Pelonomi Hospital staff back at work after downing tools

2018-06-26 19:16
PHOTO: Getty Images

PHOTO: Getty Images

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The strike at Pelonomi Hospital in Bloemfontein has come to an end after nurses and hospital staff downed tools earlier on Tuesday over staff shortages. 

Staff agreed to return to work after the Free State health department and unions reached an agreement. 

The hospital staff were reportedly calling on the health department to intervene to ensure more workers are hired in the maternity ward.

Provincial health spokesperson Mondli Mvambi said unions that were present at the meeting included the National Education, Health and Allied Workers' Union (Nehawu), the Democratic Nursing Organisation of South Africa, the Public Servants' Association of South Africa and Health and Other Services Personnel Trade Union of South Africa.

Free State health MEC Montsheng Tsiu and head of department David Motau assured unions that the department had managed to reprioritise its budget to enable 13 maternity nurses to be employed.

Tsiu said the department was committed to resolving matters that workers were concerned about. She, however, urged workers to observe the law when embarking on strikes.

91 vacancies in maternity ward

"No one does as they please in this country. The right to strike is one where everybody is allowed to take part but there are ways set for [you] to strike," Tsiu said.

Mvambi said the department had also received permission from Treasury and the Free State premier to gradually employ about 91 nurses to strengthen the hospital's maternity ward.

"The total number of vacancies in that maternity ward is 91, but what we have agreed on is that we cannot employ 91 people all at once, but we will start with employing 13 nurses while we make necessary interventions into the hospital's shortages," Mvambi said. 

Mvambi said while interventions were ongoing, 20 nurses would be temporarily employed to strengthen services in the maternity ward.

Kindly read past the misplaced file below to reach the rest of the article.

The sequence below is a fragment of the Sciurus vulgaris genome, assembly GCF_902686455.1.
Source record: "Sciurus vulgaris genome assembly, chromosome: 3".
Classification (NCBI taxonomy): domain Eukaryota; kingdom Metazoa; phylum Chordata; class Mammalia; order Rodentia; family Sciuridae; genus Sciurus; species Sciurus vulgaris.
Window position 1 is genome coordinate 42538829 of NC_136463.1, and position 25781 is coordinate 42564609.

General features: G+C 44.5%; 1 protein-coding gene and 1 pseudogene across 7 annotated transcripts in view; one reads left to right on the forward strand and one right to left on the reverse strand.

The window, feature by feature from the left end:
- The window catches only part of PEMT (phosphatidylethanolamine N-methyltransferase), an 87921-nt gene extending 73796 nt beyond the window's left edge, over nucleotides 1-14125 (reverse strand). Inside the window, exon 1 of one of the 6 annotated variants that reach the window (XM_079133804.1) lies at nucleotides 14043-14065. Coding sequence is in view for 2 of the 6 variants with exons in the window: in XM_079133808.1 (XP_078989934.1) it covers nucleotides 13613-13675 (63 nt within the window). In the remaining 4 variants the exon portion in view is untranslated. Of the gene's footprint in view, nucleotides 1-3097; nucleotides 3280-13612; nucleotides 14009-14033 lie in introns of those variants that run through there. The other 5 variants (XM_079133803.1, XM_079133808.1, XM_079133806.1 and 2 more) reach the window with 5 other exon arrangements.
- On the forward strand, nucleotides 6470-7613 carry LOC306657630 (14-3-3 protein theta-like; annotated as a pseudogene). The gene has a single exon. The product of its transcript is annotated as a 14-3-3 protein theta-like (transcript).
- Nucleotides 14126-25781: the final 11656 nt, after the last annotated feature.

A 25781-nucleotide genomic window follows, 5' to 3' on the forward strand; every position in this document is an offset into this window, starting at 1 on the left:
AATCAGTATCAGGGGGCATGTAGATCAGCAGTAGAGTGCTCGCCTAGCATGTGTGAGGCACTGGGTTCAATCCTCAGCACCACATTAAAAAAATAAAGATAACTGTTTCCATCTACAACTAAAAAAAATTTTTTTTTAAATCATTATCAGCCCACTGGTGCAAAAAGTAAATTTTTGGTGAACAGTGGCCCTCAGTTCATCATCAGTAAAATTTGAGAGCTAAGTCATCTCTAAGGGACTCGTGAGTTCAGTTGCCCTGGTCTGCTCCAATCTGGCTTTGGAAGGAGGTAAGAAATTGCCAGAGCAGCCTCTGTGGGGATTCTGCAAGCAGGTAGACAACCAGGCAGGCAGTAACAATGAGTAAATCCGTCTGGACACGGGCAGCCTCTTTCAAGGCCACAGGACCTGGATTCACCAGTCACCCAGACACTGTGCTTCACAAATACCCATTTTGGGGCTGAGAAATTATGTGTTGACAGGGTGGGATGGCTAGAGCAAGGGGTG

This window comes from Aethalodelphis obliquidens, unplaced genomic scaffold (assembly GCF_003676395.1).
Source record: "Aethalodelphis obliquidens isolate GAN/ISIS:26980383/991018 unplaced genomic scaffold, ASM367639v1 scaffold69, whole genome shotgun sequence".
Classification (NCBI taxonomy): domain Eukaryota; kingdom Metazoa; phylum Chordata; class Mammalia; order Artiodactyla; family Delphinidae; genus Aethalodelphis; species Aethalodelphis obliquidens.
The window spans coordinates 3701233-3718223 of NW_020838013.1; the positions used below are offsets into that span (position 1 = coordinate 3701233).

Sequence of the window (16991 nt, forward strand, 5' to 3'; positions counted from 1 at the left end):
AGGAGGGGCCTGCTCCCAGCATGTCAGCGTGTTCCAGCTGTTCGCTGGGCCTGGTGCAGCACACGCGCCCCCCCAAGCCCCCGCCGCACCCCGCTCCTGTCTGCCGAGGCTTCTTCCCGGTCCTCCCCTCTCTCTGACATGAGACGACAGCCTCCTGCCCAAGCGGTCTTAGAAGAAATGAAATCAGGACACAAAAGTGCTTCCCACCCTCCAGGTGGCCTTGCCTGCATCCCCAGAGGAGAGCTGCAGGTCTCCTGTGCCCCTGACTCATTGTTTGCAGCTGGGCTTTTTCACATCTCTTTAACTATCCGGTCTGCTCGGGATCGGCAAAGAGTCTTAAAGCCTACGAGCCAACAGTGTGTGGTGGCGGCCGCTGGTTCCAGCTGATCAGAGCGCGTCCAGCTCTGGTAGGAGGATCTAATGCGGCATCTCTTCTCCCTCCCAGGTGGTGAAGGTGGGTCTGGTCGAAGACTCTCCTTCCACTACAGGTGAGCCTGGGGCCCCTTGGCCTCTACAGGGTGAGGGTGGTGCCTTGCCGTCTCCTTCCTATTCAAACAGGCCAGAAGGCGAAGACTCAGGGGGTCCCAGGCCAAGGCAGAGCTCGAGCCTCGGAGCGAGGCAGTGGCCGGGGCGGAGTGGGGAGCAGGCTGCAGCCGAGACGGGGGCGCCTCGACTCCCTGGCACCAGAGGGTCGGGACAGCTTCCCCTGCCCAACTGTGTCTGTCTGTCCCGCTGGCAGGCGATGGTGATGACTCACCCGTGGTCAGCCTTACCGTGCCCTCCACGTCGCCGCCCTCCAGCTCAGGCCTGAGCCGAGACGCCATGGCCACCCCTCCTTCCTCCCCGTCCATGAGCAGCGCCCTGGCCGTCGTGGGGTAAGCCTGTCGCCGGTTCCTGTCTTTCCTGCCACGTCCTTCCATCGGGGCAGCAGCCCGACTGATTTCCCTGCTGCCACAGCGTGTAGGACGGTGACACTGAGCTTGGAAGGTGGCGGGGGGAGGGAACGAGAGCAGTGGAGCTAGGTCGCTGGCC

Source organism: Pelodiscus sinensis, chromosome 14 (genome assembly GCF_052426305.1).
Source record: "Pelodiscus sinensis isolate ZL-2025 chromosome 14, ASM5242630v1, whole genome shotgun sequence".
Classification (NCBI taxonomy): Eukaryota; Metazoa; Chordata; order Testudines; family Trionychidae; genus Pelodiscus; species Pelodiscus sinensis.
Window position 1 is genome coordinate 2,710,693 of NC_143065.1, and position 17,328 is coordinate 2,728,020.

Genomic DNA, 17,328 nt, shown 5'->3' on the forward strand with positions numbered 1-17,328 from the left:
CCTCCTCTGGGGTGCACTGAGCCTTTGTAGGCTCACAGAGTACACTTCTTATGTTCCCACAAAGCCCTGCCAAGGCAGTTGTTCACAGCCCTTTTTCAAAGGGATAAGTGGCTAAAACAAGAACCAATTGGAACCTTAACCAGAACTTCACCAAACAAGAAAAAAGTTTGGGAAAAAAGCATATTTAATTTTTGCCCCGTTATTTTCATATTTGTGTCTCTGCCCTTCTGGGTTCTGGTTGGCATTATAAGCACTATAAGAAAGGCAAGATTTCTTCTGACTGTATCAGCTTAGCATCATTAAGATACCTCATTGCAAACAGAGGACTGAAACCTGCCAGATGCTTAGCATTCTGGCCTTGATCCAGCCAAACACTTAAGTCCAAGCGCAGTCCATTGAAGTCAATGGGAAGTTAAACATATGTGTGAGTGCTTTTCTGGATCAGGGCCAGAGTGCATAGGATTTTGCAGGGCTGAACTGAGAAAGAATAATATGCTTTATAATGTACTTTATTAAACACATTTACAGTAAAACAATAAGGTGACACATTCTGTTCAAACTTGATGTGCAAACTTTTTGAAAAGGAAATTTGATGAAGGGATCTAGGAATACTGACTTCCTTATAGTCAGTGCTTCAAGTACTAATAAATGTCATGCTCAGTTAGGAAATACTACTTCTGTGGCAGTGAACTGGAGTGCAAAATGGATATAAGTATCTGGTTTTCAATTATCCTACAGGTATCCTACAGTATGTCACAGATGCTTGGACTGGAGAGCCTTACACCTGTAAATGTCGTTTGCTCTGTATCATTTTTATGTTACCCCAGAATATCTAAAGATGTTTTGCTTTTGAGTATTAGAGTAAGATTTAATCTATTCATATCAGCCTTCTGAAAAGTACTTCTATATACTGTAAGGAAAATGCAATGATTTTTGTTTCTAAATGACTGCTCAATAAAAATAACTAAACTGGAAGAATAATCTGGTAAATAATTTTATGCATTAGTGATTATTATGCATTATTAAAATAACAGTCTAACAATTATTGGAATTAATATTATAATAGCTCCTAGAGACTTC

According to the department, the hospital's kitchen staff reportedly cooked food for patients in the morning but only dished it out later in the day in protest as they were demanding that the department insource them. 

Nehawu provincial secretary Mokapi Mokhachane confirmed an agreement was reached by both parties, and signed by the MEC and head of department. 

Mokhachane said the unions and the department had also agreed that overtime incentives would be paid within 30 days from the date of submitting necessary documents.

"In the event that the documented agreements are not implemented, we don't need to strike, we don't need to go through a process of arbitration; we certify [it and it] becomes an arbitration award then we certify it to be a court order," Mokhachane said.

"Adequate security would be provided for the maternity ward including escorting of patients throughout the hospital. The parties have agreed that workers would not be intimidated or charged for having embarked in the strike," he said.

Mokhachane added the department and unions agreed to monitor the implementation of all decisions made at the meeting and would engage on outstanding matters. 

Read more on:    protests  |  health

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